These Overseas Markets Are Going Cheap

Published in Investing on 11 August 2011

If you are looking for buying opportunities, you should look abroad as well.

If you have been reading my articles recently you might have noticed that I have turned a mite bearish.

But even in my bearish mood I must admit that shares are looking cheap. Whether you plan to buy now or later, it makes sense to monitor valuations and see which shares look particularly good value. Many of my Foolish colleagues have suggested a number of UK stocks which are worth a closer look.

But what about overseas markets? I have often banged the drum for investing overseas not just to diversify but to take advantage of some pretty impressive growth stories. I think the case for investing abroad is as strong as ever.

Taking the long view, I fear the debt and growth difficulties of Western nations may mirror the long malaise that Japan has been suffering for the past two decades. The deleveraging of the US and much of Europe will take many years. Growth for the foreseeable future is going to be painfully slow.

Now this doesn't, of course, mean that there will be no growth in share prices. Price/earnings ratios are really attractive at the moment. But the problem is, with low growth the 'earnings' part of the ratio will increase only slowly. To get faster share growth you should look to countries with faster GDP growth.

Certainly you can invest in UK companies that get much of their profits from abroad, for example Unilever (LSE: ULVR), but I would say there is a strong case for going the whole hog and investing in overseas markets.

With this in mind, here are my picks of the best overseas markets to invest in.


The Brazilian market has been well and truly walloped over the past few weeks and months. In November 2010 the Bovespa stood at 73,000. It has now tumbled to 51,400 -- that's a 30% fall.

The Brazilian stock market is now on a historic P/E ratio of 9.8. Yet the country continues to boom, with GDP growing at around 5%, driven by a growing consumer class and increasing commodity exports. 

Bear point: watch out for currency risk, as the Real has strengthened considerably over the past year.

In terms of ways in, the Black Rock Latin American Investment Trust (LSE: BRLA), with a total expense ratio (TER) of 1.3%, has a good track record, or, if you are an income investor you could try the Aberdeen Latin American Income Fund, which has a TER of 1.9% and aims for a dividend yield of at least 4.25%.


I have said before that Russia is dirt cheap, and I still hold that view. After the recent pull back, the historic P/E of the Russian market is a mere 7.3.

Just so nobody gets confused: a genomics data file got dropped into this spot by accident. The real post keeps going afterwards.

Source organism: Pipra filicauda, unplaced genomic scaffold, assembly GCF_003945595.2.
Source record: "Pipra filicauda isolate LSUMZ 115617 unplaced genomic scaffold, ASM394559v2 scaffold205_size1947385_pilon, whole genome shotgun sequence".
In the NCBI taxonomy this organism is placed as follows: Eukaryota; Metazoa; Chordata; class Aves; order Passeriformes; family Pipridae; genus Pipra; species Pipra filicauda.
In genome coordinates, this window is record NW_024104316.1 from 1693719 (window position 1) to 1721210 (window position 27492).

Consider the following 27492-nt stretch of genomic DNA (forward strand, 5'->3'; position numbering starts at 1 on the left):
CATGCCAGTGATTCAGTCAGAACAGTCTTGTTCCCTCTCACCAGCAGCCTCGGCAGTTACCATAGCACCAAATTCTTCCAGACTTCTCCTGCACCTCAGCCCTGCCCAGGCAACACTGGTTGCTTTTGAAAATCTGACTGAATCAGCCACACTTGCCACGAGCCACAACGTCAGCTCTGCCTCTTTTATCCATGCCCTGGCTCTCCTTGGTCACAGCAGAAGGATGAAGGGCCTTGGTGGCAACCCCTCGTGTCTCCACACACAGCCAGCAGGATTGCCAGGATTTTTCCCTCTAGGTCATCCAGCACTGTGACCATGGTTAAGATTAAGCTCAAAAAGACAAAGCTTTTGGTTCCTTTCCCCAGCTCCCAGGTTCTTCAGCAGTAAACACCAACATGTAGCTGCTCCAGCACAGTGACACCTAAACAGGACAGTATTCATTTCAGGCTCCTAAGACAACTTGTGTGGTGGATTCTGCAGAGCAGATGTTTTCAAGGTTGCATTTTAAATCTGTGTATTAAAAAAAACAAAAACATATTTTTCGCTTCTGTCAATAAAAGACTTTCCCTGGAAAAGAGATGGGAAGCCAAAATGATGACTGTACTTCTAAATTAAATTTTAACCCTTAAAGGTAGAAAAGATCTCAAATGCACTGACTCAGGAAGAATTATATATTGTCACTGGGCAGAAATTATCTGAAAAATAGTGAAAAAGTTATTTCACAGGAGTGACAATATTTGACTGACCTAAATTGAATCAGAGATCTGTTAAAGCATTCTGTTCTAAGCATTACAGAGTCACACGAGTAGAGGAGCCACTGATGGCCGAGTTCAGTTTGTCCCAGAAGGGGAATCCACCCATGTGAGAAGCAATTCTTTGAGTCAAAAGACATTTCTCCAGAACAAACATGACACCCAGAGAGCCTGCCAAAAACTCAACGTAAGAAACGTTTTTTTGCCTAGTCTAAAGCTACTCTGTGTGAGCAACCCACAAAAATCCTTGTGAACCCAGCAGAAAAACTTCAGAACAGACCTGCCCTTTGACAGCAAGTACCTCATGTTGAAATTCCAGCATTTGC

After suffering severely during the Credit Crunch, Russia's economy is now motoring, growing at a rate of 4-5%. Its reforming president Dimitri Medvedev is driving growth and modernisation in the country and is pushing for membership of the World Trade Organisation.

The commodities boom has boosted Russia, but don't forget it also has a growing middle class of consumers.

Bear point: Corruption is still endemic in Russia, and this will take years to improve.

A good general fund with a consumer bias is Neptune Russia and Greater Russia (TER 1.74%), or if you prefer investment trusts try JP Morgan Russian Securities (LSE: JRS), which has a TER of 1.84%.


I have talked before about the merits of investing China. Like other markets, it has fallen back recently, with the Chinese stock exchange standing at a P/E ratio of 8.8 and the Hong Kong stock exchange at 10.5. In my mind, there are several strong reasons for investing in China.

Despite all the talk of a slowdown, China remains one of the fastest growing countries in the world, with a growth rate of 9-10%.

To sustain this growth, the country has a long-term strategy of going from low-cost manufacturing to high-value, research-intensive industries. It is investing heavily in science in order to meet this goal.

As salaries increase, Chinese workers will be able to afford more and more branded consumer goods. China is just entering a new phase where domestic consumption in the Middle Kingdom is likely to take off.

Bear point: The Chinese government has recently been bumping up interest rates to stop inflation from getting out of hand. But it looks like China has engineered a soft landing.

A good general China fund is Henderson China Opportunities, which has a TER of 1.67%. If you want to focus on the consumer boom, try the Fidelity China Consumer Fund, which has a TER of 1.65%.

More from Prabhat Sakya:

> Prabhat has holdings in Neptune Russia and Greater Russia and Henderson China Opportunities.

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